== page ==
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The Collegian

The Student News Site of Tarrant County College

The Collegian

The Student News Site of Tarrant County College

The Collegian

TCC weighs in on helpful study habits

Ariel+DeSantiago%2FThe+Collegian+NE+student+Anthony+Guerrero+studies+in+the+lower+level+of+NLIB+at+the+individual+desks+offered+to+students.+The+desks+are+a+way+for+students+to+study+unbothered.
Ariel DeSantiago/The Collegian NE student Anthony Guerrero studies in the lower level of NLIB at the individual desks offered to students. The desks are a way for students to study unbothered.

OLLA MOKHTAR
campus editor
olla.mokhtar@my.tccd.edu

From procrastination to motivation, students either struggle or succeed because of their study habits. Making or breaking their educational journeys, studying is something students and faculty develop for success. 

Assistant Professor of Biology Kari Eamma, shared the preciseness of revisiting her notes in her educational journey. Majoring in biology and going to graduate school before coming to TCC, she established a steady routine. 

“I always had a study group, and I wrote everything the professor said,” she said “I always had a big pile of messy notes that I rewrote into a good notebook. Every time I had an exam, I’d try to fit it into two pages so I could read over it.” 

Eamma understands that rewriting notes takes up a lot of time that students today might not have.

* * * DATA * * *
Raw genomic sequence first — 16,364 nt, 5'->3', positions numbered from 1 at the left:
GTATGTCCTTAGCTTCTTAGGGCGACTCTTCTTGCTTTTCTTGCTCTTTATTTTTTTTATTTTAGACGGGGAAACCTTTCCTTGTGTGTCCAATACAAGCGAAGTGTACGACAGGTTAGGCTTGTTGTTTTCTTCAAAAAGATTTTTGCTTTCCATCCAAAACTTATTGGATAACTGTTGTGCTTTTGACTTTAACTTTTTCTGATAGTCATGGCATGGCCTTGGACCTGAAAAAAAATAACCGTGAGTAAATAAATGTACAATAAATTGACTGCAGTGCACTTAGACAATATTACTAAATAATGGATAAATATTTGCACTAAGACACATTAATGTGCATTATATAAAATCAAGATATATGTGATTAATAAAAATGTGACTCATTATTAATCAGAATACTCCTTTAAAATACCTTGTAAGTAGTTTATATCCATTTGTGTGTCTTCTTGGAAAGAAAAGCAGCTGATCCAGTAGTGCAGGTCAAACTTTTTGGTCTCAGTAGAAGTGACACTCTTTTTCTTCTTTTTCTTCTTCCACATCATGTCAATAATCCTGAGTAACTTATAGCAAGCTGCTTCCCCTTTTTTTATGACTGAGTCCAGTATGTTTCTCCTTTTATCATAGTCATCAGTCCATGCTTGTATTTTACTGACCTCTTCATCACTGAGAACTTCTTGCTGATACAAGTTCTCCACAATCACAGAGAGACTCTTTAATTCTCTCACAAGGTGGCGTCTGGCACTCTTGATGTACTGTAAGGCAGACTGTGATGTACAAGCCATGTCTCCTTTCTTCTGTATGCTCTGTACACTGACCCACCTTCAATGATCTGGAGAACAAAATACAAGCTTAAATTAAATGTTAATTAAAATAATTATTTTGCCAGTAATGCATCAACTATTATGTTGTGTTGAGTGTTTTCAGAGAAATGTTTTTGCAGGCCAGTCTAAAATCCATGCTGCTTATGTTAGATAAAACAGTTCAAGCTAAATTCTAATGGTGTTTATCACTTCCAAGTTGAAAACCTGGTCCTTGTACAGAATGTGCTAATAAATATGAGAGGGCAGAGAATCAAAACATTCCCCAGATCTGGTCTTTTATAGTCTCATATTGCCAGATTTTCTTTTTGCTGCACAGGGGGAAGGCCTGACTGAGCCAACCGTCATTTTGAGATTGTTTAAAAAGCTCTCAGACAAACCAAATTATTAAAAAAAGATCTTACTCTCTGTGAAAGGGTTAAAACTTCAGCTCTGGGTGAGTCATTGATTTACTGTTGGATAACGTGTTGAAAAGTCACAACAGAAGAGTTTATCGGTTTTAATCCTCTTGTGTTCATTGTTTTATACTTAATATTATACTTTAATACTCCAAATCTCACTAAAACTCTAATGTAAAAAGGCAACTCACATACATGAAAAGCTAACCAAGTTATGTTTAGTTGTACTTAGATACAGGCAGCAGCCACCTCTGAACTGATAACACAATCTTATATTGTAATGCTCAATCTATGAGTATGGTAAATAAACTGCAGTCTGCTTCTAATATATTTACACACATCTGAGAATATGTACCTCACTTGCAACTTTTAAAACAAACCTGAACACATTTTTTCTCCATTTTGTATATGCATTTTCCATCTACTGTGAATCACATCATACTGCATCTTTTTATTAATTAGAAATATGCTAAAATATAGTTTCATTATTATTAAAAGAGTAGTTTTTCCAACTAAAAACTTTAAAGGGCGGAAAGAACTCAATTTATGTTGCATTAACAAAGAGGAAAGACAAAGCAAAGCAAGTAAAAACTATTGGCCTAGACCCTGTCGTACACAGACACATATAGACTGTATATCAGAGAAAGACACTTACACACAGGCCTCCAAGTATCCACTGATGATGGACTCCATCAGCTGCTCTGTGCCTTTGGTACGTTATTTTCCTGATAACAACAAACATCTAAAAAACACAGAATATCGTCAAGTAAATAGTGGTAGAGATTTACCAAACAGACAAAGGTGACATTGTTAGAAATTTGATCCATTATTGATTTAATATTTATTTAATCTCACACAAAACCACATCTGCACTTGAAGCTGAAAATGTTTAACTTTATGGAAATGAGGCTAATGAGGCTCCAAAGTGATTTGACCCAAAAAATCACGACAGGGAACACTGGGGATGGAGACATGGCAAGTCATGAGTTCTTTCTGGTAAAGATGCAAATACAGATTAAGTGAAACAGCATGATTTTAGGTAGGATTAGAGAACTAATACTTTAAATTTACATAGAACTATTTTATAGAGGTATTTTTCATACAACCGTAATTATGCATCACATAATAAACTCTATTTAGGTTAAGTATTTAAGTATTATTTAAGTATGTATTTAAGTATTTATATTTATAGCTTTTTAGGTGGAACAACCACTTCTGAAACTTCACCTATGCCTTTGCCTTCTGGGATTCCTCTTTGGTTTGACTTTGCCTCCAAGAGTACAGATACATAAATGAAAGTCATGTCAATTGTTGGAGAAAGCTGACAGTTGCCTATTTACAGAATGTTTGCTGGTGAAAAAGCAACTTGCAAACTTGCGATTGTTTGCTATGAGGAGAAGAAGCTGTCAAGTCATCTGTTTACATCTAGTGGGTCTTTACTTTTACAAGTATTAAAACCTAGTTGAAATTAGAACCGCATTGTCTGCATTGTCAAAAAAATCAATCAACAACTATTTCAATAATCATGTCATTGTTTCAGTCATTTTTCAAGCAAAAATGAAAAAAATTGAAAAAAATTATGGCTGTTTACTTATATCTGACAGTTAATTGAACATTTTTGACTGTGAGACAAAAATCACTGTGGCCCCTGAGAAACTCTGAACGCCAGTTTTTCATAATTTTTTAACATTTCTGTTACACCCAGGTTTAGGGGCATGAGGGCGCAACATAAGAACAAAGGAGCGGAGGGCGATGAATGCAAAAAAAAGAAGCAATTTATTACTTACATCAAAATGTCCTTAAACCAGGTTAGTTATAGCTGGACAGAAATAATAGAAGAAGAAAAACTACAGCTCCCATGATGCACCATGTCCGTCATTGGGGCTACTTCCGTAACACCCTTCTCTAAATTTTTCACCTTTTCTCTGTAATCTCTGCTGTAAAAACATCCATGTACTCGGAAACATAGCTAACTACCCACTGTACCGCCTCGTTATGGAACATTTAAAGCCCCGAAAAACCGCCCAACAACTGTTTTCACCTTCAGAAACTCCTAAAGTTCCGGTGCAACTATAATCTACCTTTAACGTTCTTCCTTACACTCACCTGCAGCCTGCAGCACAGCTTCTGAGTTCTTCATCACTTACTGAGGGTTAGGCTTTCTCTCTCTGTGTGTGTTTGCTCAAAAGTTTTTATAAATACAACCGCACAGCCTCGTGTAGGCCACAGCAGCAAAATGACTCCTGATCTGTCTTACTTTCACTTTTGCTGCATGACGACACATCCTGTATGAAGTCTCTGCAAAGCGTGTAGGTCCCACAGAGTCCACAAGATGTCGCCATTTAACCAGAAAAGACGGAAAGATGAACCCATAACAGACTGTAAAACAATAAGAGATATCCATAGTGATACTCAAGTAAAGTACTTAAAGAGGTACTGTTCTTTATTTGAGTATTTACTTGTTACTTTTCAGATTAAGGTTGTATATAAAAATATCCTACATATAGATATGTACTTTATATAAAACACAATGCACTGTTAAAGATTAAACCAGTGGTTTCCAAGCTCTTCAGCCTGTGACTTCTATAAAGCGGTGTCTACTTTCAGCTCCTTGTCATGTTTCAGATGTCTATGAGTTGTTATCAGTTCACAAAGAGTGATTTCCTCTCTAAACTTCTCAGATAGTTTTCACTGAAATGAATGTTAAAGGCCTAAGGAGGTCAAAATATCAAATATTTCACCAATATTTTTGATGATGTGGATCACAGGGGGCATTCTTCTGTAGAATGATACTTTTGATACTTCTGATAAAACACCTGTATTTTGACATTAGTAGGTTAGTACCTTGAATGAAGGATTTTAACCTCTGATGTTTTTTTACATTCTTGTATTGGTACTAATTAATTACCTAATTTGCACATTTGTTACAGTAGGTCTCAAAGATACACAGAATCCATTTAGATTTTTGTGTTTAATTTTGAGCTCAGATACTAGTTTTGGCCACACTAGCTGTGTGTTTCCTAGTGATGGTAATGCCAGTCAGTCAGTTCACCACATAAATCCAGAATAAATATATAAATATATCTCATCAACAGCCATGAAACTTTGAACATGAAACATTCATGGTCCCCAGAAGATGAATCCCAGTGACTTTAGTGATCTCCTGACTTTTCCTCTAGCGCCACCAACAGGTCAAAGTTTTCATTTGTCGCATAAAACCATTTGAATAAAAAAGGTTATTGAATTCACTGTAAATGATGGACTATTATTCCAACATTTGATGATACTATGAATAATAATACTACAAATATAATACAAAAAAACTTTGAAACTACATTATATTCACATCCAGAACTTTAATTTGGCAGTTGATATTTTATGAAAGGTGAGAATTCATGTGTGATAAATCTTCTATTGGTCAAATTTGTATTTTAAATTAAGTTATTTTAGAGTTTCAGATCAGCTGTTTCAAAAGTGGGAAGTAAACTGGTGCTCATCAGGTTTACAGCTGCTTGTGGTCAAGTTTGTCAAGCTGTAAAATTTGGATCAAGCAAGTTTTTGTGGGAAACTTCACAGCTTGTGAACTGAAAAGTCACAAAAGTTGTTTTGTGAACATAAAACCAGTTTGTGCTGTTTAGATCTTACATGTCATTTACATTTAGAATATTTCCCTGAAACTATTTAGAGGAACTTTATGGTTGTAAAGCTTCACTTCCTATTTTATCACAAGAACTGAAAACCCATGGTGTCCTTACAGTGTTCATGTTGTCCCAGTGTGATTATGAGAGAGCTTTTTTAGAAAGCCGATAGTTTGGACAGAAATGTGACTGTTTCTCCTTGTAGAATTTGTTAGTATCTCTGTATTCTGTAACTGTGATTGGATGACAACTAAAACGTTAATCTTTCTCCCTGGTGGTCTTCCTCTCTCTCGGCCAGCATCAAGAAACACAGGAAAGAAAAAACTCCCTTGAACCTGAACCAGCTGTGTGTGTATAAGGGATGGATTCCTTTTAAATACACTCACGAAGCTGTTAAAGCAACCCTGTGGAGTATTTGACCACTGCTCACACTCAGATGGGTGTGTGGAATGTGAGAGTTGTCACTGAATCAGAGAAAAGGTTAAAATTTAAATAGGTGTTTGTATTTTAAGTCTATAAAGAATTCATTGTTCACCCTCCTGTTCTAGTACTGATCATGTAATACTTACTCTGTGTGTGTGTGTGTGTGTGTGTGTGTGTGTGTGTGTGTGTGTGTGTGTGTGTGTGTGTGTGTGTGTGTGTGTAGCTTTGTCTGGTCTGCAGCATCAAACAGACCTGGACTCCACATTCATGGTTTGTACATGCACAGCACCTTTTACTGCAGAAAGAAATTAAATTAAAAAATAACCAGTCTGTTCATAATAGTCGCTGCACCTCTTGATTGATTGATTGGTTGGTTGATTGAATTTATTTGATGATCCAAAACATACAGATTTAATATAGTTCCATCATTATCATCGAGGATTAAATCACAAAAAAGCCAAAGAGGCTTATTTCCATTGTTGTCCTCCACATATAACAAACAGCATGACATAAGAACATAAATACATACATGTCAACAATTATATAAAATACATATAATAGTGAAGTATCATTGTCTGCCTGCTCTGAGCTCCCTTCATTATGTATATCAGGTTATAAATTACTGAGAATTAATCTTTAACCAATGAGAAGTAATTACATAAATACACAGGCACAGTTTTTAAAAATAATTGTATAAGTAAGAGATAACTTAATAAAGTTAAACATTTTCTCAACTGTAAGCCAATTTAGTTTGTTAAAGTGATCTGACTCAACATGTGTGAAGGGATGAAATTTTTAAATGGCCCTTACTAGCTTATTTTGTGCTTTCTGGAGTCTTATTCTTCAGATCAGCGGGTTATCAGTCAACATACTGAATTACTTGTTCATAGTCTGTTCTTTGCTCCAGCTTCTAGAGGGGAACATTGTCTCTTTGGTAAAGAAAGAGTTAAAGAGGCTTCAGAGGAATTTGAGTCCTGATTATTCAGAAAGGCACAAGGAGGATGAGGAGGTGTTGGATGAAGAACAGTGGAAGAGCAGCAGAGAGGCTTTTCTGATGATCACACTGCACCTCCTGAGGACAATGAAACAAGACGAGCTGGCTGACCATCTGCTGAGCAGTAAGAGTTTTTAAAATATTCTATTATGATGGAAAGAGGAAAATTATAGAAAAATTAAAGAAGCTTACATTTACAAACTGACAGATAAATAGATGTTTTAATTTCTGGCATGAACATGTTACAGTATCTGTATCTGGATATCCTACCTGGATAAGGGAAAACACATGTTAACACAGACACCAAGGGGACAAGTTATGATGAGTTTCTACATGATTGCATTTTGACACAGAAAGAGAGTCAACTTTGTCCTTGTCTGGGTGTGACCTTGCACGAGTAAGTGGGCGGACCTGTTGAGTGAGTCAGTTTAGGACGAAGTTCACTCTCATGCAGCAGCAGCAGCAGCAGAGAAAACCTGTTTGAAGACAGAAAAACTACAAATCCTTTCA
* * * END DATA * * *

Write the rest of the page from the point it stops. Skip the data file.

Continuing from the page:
“If you’re working 35 hours it’s like you have two full-time jobs,” she said. “It’s really hard, especially if you have a family.” 

Setting aside time for studying is something she recommends doing, regardless of how large a course load a student may have. 

“I tell my students that at the beginning of the semester, they need to sit down to look at all the things they’re committed to,” she said. “They need to sit down and go ‘Oh, what are all my priorities?  I know I want to allot this much time to study.’ Don’t try and set it up two-thirds of the way through the semester.” 

She emphasized the usage of supplemental instruction, a free resource provided by TCC as it teaches students how to organize their notes and create activities to help retain information such as games. 

“For students that attend SI sessions, they have the data to support that students do a half to a whole letter grade better,” she said. “Part of it is making sure that you have time for studying, but the college really supports that with SI for large enrollment classes and the science learning center (SLC) that has microscopes and other things.” 

William Sumner, former professor and current radio/TV student who has been with the college since 1971 said his education has helped him beyond TCC.  

“I have a business, and it requires a lot of computer work, so I went back to school to learn how to use Microsoft Office suite,” he said. “I went into programming and found out about the radio TV program.” 

Sumner considers himself a student for life and explains his approach to studying. 

“I do most of my studying at my office at the house,” he said. “If I prefer to not do it or to do something else, I pray about it, look at the assignment again and look at where I’m going with it.” 

NE student Jonathan Sasy said he denotes a lot of precise time to studying. 

“I study an hour a day and write notes online,” he said. “I usually have a Google Doc open and type the notes given. When I’m done, I usually reread it and make sure everything is right.” 

As a student these habits can be tedious and overwhelming to establish. However, Sasy keeps his end goal in mind to overcome those feelings.  

“The hardest part is not procrastinating. There’s just a lot of things on my mind,” he said. “My end goal is to always have a simple understanding so I don’t go into an exam or quiz not knowing anything.” 

For more studying resources, visit Canvas and click on the learning commons tab or search for TCCD learning commons. 

 

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